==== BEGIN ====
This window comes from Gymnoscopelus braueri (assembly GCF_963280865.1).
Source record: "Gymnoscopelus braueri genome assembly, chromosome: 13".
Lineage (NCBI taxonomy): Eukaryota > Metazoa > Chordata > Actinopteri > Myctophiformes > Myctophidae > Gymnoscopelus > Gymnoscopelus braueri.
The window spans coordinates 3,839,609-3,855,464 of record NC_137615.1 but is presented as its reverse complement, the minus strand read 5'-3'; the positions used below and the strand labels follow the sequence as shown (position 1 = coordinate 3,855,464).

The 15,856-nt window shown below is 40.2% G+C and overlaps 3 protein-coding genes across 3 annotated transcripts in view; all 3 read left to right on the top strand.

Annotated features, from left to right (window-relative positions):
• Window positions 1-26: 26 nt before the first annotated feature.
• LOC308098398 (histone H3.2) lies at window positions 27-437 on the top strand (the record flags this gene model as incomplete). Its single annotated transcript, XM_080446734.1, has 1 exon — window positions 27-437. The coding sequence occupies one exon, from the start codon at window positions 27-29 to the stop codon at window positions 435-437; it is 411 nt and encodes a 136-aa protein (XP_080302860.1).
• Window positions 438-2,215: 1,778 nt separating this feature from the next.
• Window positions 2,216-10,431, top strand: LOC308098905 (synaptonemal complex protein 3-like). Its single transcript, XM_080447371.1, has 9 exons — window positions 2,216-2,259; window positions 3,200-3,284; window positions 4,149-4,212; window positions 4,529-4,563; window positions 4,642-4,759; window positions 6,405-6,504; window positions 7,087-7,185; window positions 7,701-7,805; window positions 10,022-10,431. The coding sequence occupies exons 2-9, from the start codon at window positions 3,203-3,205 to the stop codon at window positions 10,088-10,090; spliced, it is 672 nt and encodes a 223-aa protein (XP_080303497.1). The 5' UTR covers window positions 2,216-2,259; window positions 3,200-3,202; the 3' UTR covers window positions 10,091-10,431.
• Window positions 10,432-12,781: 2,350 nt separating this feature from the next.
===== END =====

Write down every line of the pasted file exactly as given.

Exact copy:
This window comes from Gymnoscopelus braueri (assembly GCF_963280865.1).
Source record: "Gymnoscopelus braueri genome assembly, chromosome: 13".
Lineage (NCBI taxonomy): Eukaryota > Metazoa > Chordata > Actinopteri > Myctophiformes > Myctophidae > Gymnoscopelus > Gymnoscopelus braueri.
The window spans coordinates 3,839,609-3,855,464 of record NC_137615.1 but is presented as its reverse complement, the minus strand read 5'-3'; the positions used below and the strand labels follow the sequence as shown (position 1 = coordinate 3,855,464).

The 15,856-nt window shown below is 40.2% G+C and overlaps 3 protein-coding genes across 3 annotated transcripts in view; all 3 read left to right on the top strand.

Annotated features, from left to right (window-relative positions):
• Window positions 1-26: 26 nt before the first annotated feature.
• LOC308098398 (histone H3.2) lies at window positions 27-437 on the top strand (the record flags this gene model as incomplete). Its single annotated transcript, XM_080446734.1, has 1 exon — window positions 27-437. The coding sequence occupies one exon, from the start codon at window positions 27-29 to the stop codon at window positions 435-437; it is 411 nt and encodes a 136-aa protein (XP_080302860.1).
• Window positions 438-2,215: 1,778 nt separating this feature from the next.
• Window positions 2,216-10,431, top strand: LOC308098905 (synaptonemal complex protein 3-like). Its single transcript, XM_080447371.1, has 9 exons — window positions 2,216-2,259; window positions 3,200-3,284; window positions 4,149-4,212; window positions 4,529-4,563; window positions 4,642-4,759; window positions 6,405-6,504; window positions 7,087-7,185; window positions 7,701-7,805; window positions 10,022-10,431. The coding sequence occupies exons 2-9, from the start codon at window positions 3,203-3,205 to the stop codon at window positions 10,088-10,090; spliced, it is 672 nt and encodes a 223-aa protein (XP_080303497.1). The 5' UTR covers window positions 2,216-2,259; window positions 3,200-3,202; the 3' UTR covers window positions 10,091-10,431.
• Window positions 10,432-12,781: 2,350 nt separating this feature from the next.